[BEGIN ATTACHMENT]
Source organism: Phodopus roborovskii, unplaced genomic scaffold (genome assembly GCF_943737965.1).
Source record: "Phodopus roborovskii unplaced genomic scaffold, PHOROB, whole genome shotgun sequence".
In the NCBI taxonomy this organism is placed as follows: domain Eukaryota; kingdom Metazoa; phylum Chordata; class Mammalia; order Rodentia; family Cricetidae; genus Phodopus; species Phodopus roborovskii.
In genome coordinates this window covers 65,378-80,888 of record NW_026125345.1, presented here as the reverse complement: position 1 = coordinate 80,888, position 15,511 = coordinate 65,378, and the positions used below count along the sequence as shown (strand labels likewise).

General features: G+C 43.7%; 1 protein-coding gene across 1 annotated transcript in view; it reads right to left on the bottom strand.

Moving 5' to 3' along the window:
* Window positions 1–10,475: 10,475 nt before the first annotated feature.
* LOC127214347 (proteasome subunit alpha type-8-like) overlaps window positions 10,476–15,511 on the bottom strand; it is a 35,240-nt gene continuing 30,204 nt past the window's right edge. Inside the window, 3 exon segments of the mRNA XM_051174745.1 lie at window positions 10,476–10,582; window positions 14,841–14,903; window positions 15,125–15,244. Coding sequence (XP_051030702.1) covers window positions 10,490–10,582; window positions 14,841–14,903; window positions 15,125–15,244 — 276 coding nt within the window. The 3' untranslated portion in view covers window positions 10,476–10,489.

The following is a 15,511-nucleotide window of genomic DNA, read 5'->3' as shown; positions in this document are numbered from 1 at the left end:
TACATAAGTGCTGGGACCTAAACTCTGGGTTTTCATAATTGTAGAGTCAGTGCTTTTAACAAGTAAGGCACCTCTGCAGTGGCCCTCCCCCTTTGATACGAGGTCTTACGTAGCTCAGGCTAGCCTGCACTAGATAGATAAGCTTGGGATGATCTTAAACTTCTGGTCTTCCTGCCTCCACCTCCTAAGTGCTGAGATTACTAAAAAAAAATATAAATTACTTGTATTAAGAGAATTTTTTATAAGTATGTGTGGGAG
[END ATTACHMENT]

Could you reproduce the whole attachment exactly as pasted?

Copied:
Source organism: Phodopus roborovskii, unplaced genomic scaffold (genome assembly GCF_943737965.1).
Source record: "Phodopus roborovskii unplaced genomic scaffold, PHOROB, whole genome shotgun sequence".
In the NCBI taxonomy this organism is placed as follows: domain Eukaryota; kingdom Metazoa; phylum Chordata; class Mammalia; order Rodentia; family Cricetidae; genus Phodopus; species Phodopus roborovskii.
In genome coordinates this window covers 65,378-80,888 of record NW_026125345.1, presented here as the reverse complement: position 1 = coordinate 80,888, position 15,511 = coordinate 65,378, and the positions used below count along the sequence as shown (strand labels likewise).

General features: G+C 43.7%; 1 protein-coding gene across 1 annotated transcript in view; it reads right to left on the bottom strand.

Moving 5' to 3' along the window:
* Window positions 1–10,475: 10,475 nt before the first annotated feature.
* LOC127214347 (proteasome subunit alpha type-8-like) overlaps window positions 10,476–15,511 on the bottom strand; it is a 35,240-nt gene continuing 30,204 nt past the window's right edge. Inside the window, 3 exon segments of the mRNA XM_051174745.1 lie at window positions 10,476–10,582; window positions 14,841–14,903; window positions 15,125–15,244. Coding sequence (XP_051030702.1) covers window positions 10,490–10,582; window positions 14,841–14,903; window positions 15,125–15,244 — 276 coding nt within the window. The 3' untranslated portion in view covers window positions 10,476–10,489.

The following is a 15,511-nucleotide window of genomic DNA, read 5'->3' as shown; positions in this document are numbered from 1 at the left end:
TACATAAGTGCTGGGACCTAAACTCTGGGTTTTCATAATTGTAGAGTCAGTGCTTTTAACAAGTAAGGCACCTCTGCAGTGGCCCTCCCCCTTTGATACGAGGTCTTACGTAGCTCAGGCTAGCCTGCACTAGATAGATAAGCTTGGGATGATCTTAAACTTCTGGTCTTCCTGCCTCCACCTCCTAAGTGCTGAGATTACTAAAAAAAAATATAAATTACTTGTATTAAGAGAATTTTTTATAAGTATGTGTGGGAG